So I say it’s better to prevent evil in the first place than have to fight it once it’s built up its stronghold – how often does scripture warn us against this on a personal level? Don’t let sin in…not even a little bit!

    And we do this in our everyday life – we take out insurance to avoid future financial burdens, we put locks on our doors to deter theives, we don’t wander alone late at night in dangerous places so we don’t end up dead, we put caps on our power points so children don’t get electrocuted – all preventative measures.

    I think it applies at least somewhat (and arguably much more) on a national level also.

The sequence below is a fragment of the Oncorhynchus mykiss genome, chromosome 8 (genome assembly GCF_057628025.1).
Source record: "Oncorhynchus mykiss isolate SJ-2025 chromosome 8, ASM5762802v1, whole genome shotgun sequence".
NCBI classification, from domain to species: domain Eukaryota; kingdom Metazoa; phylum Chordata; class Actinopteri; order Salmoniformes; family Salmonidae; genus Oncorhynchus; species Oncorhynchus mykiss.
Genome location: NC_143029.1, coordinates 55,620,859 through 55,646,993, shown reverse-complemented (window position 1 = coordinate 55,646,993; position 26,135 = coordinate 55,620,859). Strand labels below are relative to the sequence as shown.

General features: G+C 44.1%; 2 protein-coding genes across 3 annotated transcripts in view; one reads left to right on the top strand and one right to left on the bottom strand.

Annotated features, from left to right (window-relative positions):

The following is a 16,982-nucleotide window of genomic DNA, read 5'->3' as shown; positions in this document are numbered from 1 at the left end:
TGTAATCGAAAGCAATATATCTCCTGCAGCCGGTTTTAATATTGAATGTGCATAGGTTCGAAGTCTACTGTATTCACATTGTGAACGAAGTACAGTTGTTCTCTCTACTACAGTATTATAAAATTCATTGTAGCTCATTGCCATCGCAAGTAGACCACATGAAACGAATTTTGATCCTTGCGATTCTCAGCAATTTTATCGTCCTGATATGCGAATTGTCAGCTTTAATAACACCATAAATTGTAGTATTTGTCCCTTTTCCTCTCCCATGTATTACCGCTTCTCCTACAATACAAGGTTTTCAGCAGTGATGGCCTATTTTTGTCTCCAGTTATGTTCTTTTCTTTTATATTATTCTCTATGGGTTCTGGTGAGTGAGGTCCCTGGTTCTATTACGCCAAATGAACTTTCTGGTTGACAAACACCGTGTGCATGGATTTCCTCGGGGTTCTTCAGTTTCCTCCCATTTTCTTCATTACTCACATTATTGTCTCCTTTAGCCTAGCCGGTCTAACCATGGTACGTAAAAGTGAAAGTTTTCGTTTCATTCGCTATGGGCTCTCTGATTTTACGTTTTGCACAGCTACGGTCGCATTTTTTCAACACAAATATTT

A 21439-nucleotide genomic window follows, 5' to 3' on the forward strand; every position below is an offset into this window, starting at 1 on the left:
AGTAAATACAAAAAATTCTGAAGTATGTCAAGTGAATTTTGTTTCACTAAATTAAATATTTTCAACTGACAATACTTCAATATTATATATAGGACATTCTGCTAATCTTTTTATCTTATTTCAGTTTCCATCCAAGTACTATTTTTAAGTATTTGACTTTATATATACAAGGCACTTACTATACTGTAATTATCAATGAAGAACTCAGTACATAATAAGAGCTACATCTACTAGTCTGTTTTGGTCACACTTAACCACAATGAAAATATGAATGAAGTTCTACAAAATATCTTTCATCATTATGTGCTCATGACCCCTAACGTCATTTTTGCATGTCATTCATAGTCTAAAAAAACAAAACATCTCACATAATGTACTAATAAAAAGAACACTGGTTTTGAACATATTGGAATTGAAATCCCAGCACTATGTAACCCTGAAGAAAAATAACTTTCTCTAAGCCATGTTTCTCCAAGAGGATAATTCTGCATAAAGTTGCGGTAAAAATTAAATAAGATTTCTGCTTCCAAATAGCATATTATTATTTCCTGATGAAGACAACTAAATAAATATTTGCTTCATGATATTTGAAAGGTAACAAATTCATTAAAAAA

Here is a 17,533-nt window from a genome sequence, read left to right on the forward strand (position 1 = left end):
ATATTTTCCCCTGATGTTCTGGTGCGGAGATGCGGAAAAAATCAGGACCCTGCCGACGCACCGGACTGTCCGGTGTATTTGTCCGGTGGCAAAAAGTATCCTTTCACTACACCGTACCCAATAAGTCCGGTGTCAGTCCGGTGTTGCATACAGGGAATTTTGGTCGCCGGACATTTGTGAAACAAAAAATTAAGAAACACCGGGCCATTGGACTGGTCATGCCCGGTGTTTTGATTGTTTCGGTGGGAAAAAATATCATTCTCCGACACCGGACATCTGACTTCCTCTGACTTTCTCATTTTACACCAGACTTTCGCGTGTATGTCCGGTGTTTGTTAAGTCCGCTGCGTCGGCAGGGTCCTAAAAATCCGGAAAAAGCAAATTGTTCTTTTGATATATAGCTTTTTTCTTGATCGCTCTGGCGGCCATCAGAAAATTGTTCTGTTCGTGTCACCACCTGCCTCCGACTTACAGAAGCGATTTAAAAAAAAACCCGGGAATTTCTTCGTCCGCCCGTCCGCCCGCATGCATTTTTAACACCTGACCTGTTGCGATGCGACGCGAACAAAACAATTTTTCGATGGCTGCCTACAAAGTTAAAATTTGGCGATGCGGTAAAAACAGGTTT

We know only too well at least some of the damage done to society by those seeking the destruction of marriage and total sexual anarchy but there is plenty more pain to come as the transgender movement begins to get going. Think of how many lives will be damaged – and how companies like Telstra, Starbucks, Apple, etc are rooting for exactly this.

    Why on earth wouldn’t we try to stop it?!

    Would it be wrong to warn a company offering its support to an infant Nazi movement? Or would it only become “Godly and constructive” after the atrocities began and ended?

    It’s a pretty important question to answer.

  11. Replying to John’s comment above, “Their actual operations and profiteering are completely unrelated to same sex marriage.”

    Telstra most definitely profiteers from lobbying. It’s called cashing in on the Pink Dollar. For some time Telstra have been major sponsors of the Sydney gay and lesbian mardi gras – I’m not sure if this is currently the case.